Tuesday, March 29, 2011

Blog #7

As my weeks come to an end at Cristo Rey, I see the children in a different light than I have before. Each time I visit the school and help the children with the knowledge that I have acquired over my years of privileged learning, I begin to see how different they are form me. Even though I also attended a Jesuit high school, my high school was filled with wealthy, fortunate, caucasian men who had the world in the palm of their hand. My school was smart and athletic. We were known as one of the most competitive high schools in the state. Cristo Rey is not like this. Cristo Rey is filled with children who are trying to escape. They have come from bad backgrounds and have been overlooked their entire lives. Like the many themes of this week’s readings, I see that sometimes your past can haunt you. However, it does not have to determine the overall outcome of what comes next.

In the Stephanie Shapiro’s article Serving Up Hope, she describes a small café that takes in people who have a bad past in order to correct their lives for the better. The Sampson family owns this restaurant and teaches past drug users and criminals how to cook. This gives them a fresh start in life and allows them to not worry about their past anymore. In just two years they can become a certified cook and are allowed to get a real job. The family uses the café as a way to make the world a better place. They turn criminals into cooks and allow them to live the remainder of their lives normally. The skills that they are taught in the kitchen are used to keep them out of trouble and focus the remainder of their lives doing something that can transition their lives from their bad past to a hopeful future. Much of the time, criminals have a hard time transitioning from prison back to real life, which usually influences them to revisit drug use. This café allows the transition to be smooth and helpful. The Sampson’s are truly doing the work of God.

In Gary Gildener’s poem First Practice, the coach is explaining to the team that the past does not determine the future. The coach checks on the team to make sure they were not “ruptured,” or have been broken from whatever came before. This poem is an inspiration to all who have overcome adversity in their lives. The team sees the men they will be winning the “title” with and this excites them to do what is necessary to win it all. The coach explains that winning is the only option, and you must treat your opponents like the person you hate most. I can relate to this feeling of hatred for someone you don’t know. In swimming, you are almost always racing against someone you do not know, and most times they are in the lane next to you. I would always treat them as if they were someone who had bullied me or hurt me in the past. I know this feeling of hatred and what it means to have winning as your only option.

In Richard Hague’s poem Directions for Resisting the SAT, he explains how the scores on some placement exam do not determine the outcome of your life. It is irrelevant in the grand scheme of life; the test doesn’t matter. He says in his poem, “Listen to no one. / Make your marks on everything.” This line is indicative of the entire poem. What he is saying is don’t let these scores haunt you; don’t listen to them and the marks that are left on the paper. Make your mark on the world by doing something worthwhile and prove that the SAT stands for just about nothing. He states the people should “Desire to live whole,” which is true and the only way people can accomplish this is to not let the scores of the SAT dictate the rest of their life. I wish someone had told me this when I was in high school. My teachers seemed to always place so much weight on the SAT that all my friends became obsessed with their scores. It was one big contest that I could never win.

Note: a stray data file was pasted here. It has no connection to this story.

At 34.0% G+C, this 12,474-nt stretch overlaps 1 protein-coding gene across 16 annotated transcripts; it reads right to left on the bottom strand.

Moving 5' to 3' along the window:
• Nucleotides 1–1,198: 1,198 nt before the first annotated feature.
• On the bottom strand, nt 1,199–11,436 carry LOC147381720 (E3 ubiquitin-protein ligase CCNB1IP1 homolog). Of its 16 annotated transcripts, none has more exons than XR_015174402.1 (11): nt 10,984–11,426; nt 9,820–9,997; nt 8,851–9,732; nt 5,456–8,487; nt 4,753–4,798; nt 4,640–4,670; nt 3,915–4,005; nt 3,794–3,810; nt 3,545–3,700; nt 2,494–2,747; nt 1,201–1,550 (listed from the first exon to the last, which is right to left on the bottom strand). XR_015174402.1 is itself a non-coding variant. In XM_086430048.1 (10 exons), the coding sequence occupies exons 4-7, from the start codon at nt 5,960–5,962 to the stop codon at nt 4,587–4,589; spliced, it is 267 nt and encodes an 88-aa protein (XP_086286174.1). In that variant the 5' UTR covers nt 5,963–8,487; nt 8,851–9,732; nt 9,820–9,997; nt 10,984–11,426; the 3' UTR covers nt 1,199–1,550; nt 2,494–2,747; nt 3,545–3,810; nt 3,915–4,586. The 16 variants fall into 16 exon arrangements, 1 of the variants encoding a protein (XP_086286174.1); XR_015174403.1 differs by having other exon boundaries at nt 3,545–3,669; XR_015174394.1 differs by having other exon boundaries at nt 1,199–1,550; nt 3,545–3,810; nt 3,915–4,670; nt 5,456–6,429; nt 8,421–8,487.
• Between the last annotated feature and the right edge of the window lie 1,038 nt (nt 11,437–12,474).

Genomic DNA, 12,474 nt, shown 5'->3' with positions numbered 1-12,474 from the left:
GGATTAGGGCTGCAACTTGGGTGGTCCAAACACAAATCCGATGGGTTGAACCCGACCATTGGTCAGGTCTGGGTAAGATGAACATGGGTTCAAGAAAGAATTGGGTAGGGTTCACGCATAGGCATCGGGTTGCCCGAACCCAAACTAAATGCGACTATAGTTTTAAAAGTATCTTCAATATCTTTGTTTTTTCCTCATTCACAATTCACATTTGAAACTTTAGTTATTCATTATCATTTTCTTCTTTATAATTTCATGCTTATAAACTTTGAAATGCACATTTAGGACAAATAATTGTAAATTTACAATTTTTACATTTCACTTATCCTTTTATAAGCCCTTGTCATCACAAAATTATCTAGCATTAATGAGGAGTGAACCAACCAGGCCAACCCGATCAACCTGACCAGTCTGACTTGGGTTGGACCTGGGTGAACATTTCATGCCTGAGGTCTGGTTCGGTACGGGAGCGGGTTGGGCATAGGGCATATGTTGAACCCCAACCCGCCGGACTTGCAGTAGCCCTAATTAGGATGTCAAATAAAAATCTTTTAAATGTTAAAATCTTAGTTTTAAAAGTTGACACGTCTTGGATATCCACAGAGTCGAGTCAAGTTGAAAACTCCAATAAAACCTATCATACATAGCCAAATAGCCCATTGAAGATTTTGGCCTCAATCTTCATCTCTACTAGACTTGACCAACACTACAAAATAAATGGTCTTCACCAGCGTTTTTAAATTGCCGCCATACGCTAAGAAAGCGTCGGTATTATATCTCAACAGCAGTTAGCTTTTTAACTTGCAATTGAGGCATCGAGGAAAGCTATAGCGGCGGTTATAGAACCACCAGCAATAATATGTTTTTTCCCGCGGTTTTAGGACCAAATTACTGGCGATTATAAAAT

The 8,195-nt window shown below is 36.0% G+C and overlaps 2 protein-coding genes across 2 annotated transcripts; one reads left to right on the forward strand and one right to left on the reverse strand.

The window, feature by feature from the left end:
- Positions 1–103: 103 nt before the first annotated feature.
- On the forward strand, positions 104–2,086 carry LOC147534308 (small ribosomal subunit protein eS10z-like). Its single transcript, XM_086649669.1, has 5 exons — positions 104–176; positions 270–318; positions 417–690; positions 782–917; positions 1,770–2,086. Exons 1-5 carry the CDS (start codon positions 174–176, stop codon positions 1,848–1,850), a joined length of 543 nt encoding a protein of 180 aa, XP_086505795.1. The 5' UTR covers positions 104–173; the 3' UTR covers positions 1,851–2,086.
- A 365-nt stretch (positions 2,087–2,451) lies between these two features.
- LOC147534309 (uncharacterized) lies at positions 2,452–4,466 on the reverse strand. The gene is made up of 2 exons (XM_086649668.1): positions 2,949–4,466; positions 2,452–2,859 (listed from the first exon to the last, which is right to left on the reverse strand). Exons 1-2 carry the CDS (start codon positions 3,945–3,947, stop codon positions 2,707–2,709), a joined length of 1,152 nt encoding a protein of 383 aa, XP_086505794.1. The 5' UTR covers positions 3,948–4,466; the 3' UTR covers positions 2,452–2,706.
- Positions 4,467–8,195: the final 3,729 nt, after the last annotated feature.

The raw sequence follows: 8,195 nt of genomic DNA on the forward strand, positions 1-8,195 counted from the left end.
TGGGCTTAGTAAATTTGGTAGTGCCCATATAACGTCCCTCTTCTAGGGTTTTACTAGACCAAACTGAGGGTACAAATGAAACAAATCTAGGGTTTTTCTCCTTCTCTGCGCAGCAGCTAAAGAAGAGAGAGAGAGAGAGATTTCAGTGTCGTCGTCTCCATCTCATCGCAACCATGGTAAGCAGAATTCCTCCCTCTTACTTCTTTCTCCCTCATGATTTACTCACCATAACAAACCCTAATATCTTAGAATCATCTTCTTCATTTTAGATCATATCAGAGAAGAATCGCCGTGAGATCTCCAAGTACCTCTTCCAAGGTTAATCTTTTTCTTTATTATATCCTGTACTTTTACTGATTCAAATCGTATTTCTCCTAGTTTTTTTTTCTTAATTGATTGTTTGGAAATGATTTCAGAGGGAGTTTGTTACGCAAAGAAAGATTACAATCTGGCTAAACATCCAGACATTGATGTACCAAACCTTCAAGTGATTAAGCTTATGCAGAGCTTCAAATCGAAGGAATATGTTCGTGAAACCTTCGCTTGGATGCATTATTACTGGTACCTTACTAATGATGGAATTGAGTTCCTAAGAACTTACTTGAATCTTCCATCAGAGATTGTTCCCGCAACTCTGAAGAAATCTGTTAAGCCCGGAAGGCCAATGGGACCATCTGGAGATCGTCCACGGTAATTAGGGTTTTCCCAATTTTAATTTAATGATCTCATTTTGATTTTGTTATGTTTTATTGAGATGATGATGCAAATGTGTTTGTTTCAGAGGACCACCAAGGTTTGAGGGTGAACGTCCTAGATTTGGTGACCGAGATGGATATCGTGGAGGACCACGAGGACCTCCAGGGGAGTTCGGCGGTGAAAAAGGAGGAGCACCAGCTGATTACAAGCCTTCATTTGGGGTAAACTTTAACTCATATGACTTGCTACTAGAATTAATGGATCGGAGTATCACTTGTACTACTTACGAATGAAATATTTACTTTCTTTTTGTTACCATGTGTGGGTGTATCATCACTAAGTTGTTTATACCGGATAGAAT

“A Father” by Bharati Mukherjee, shows how difficult it is for people, especially foreigners, to rid themselves of their past when entering a new environment. It is hard for one to change their future alone. This is a story that proves that when your past dictates who other people see you as, it is hard to change your life. Without any help from the government or his family, Mr. Bhowmick struggled to obtain residency in America. This process was hard on his family who suffered greatly. The wife was always fighting and his daughter disgraced her family by impregnating herself through a sperm bank. The American life they wanted to live placed too much stress on his family and even his god Kali couldn’t help. Under this pressure, Mr. Bhowmick finally snapped one day, beating his daughter’s stomach in order to kill the baby she held inside her womb. This story proves how difficult it is to change your past if you don’t have any help form others.

The children of Cristo Rey Jesuit High School are not in any situation like Mr. Bhowmick. In other words, they have people helping them in their transition. Their teachers are always there for them and they have volunteers like myself who are more than willing to lend a hand. They will make it somewhere in their life because they have support. Mr. Bhowmick did not have this and that is why they snapped. The team that Gary Gildener’s poem First Practice talks about has support from the inspiring coach and their fellow teammates. The criminals and drug users of the Dogwood Deli have the support of the Sampson family. These children will escape their past and “Make their marks on everything” just like Richard Hague’s poem Directions for Resisting the SAT instructs. The people who are behind these students, including myself, care too much about them to see them fail and have dreams crushed. The will escape and succeed in whatever they wish to do with their life.

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